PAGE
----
The scientific research says this is a real phenomenon called “social comparison” and “feedback seeking” and it actually leads to depression. The same study also found social media actually influences who we think is “popular.” I don’t know about you, but the thought of constantly living in a pseudo-version of middle school, which recreates the “popularity” pecking order is slightly repulsing to me. It sounds like a Black Mirror episode with an alternative version of The Purge—all the uncool people are killed because of their lousy social media status, or better yet people kill for more “likes”.
This is all a roundabout way to say social networking sites affect our wellbeing both qualitatively and structurally, meaning they alter our brain chemistry, leading to increased levels of stress and anxiety. Social media is even proven to make us feel more lonely, but the inverse is true too, less social media means less of those feelings. One academic article thoughtfully titled No More FOMO—I was sold on the name alone—claims limiting social media use makes us less lonely and less depressed. No FOMO, no loneliness, and no depression? Sign me up. And if you want to sign up too, here’s a quick ten step guide to a social media detox.
How to Detox from Social Media In 10 Steps
I’ve been off of social media for a year now; I’m happier, feel freer, and have a lot more time on my hands. Here are some helpful tips if you want to try your hand at a social media detox, but be warned it can be hard stalking new friends or potential love interests without a handy dandy instagram handle.
1. Admit you have an unhealthy relationship with your social networking apps. If you need to be convinced go check your phone log for how many hours a day you spend on Instagram, Facebook, or Snapchat. Two hours or more a day? You may be dependent.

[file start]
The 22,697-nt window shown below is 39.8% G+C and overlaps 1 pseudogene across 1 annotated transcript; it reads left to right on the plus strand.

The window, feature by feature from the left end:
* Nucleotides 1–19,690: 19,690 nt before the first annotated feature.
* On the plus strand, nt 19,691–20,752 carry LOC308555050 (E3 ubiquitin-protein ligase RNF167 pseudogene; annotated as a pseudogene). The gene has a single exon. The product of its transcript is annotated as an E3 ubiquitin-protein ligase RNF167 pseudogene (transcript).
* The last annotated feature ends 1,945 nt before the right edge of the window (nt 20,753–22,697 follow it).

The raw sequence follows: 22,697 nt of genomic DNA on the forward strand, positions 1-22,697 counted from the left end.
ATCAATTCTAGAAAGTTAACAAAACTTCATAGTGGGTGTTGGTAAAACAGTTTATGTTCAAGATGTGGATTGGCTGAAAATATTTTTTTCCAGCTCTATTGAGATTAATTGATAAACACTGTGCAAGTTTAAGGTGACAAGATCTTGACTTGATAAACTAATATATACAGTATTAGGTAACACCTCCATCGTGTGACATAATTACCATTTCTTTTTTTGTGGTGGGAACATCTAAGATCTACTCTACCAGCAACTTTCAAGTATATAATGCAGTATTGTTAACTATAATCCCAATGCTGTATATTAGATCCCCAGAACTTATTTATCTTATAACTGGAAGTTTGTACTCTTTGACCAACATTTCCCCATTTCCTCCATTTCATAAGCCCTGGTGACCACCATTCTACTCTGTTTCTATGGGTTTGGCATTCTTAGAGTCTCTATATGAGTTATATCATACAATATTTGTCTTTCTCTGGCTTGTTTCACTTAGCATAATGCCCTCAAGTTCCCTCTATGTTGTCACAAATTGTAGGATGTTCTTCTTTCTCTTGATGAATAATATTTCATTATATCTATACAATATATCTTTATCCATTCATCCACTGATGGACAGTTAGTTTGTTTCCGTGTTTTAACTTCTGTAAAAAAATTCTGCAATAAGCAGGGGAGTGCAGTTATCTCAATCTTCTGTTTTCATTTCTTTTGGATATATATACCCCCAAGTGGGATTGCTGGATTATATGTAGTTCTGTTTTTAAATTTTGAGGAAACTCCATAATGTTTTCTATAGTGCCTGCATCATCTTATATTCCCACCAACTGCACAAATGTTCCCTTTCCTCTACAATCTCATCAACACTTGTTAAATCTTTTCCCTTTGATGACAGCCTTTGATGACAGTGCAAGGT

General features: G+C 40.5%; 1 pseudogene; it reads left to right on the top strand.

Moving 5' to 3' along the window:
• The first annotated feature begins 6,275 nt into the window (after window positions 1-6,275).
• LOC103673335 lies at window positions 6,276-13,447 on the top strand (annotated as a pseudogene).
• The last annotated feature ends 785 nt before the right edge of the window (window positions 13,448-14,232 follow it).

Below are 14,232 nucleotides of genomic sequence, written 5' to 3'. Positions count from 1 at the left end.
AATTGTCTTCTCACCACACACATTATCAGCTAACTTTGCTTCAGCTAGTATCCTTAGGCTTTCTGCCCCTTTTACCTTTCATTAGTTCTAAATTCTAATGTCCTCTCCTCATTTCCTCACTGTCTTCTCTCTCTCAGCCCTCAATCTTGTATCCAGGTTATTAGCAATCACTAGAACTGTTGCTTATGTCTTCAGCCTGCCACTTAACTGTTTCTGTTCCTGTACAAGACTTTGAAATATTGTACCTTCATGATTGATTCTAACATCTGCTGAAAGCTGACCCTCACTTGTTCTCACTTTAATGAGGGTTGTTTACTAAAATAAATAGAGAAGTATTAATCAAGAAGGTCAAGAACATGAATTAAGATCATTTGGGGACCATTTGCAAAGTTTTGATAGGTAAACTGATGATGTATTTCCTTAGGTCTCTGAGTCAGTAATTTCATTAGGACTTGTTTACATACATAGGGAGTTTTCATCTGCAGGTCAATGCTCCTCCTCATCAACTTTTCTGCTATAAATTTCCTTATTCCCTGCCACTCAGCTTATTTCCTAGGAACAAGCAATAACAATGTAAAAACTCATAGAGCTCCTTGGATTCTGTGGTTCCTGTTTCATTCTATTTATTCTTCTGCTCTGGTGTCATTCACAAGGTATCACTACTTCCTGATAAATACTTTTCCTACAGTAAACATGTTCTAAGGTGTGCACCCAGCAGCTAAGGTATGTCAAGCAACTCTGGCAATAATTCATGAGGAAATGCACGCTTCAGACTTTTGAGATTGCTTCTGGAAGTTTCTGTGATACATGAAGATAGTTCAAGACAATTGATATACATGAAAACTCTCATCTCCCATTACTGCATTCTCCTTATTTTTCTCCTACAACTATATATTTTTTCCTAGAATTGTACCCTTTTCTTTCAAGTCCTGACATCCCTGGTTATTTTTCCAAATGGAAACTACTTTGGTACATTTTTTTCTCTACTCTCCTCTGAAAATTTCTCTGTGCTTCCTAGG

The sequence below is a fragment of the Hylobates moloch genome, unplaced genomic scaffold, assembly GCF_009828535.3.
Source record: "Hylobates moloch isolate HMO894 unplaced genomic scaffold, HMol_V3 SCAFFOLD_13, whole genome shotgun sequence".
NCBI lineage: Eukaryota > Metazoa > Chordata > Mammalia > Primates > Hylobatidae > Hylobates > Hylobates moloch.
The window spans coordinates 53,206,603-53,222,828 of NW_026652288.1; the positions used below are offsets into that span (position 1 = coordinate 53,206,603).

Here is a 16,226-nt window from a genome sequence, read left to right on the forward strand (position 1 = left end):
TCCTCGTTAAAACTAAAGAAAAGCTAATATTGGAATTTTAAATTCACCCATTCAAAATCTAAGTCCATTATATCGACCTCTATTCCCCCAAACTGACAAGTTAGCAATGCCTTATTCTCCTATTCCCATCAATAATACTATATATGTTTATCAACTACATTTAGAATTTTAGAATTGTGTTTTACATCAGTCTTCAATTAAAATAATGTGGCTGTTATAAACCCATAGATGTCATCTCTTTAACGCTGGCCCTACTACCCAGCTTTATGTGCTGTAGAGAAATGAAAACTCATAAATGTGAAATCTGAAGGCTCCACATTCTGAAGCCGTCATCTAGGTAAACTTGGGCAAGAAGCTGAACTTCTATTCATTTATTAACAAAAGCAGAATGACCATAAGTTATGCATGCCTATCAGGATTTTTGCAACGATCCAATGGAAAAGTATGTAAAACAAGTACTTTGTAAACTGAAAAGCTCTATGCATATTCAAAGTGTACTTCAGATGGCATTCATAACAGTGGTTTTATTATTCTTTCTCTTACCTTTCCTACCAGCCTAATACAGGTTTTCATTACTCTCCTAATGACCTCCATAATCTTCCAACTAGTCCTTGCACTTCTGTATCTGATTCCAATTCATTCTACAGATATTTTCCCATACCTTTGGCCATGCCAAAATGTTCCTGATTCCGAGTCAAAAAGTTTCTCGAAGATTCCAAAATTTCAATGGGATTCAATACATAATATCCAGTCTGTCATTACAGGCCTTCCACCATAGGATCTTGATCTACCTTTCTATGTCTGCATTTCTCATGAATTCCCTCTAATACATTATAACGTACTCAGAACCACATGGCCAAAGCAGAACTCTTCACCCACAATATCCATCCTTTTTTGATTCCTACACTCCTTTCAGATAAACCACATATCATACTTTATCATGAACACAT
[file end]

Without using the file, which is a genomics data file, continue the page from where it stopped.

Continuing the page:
2. Delete the apps from your phone. Make it a challenge. Try doing it for two months. Incentivize yourself with a reward, like a cookie or some ice cream, or put them together and make it an ice cream sandwich.
3. Don’t redownload them.
4. STILL DON’T REDOWNLOAD THEM. Even when you “ just have to check one little thing.”
5. After a week of slowly weaning yourself off the apps, now try deactivating your Facebook account. Keep it deactivated for a month. See how you feel. If you’re brave try deactivating your Instagram and your Facebook account at the same time. Plan some activities, you’re going to have a lot of free time.
6. Deactivate your Instagram account (and Snapchat account). The key is working yourself up to these steps slowly. It took me six months to get rid of my social networking accounts, I started with Snapchat, then Instagram, and finally Facebook.
7. Keep your accounts deactivated for at least a month. Pick a month where nothing exciting happens—that’s a joke, something exciting is always happening—keep them deactivated anyway.
8. When you really want to find out what your friend is up to or how their vacation is going, text them for pictures. Relish in how it feels to be social media free. Remember a simpler time, like fifteen years ago, when you didn’t have a smartphone. Now you finally understand what they mean when they say “the good ol’ days.”
9. Redownload, and approach your accounts more mindfully. Try to limit your social media time to 10 minutes a day, or an hour a week, or if you’re brave an hour a month. There are now locks on your phone you can set for these kinds of things. Offtime, Flipd, AppDetox (only on Android) are great options.
10. Detox again whenever you need to. Or if it felt too good to be true, just detox forever.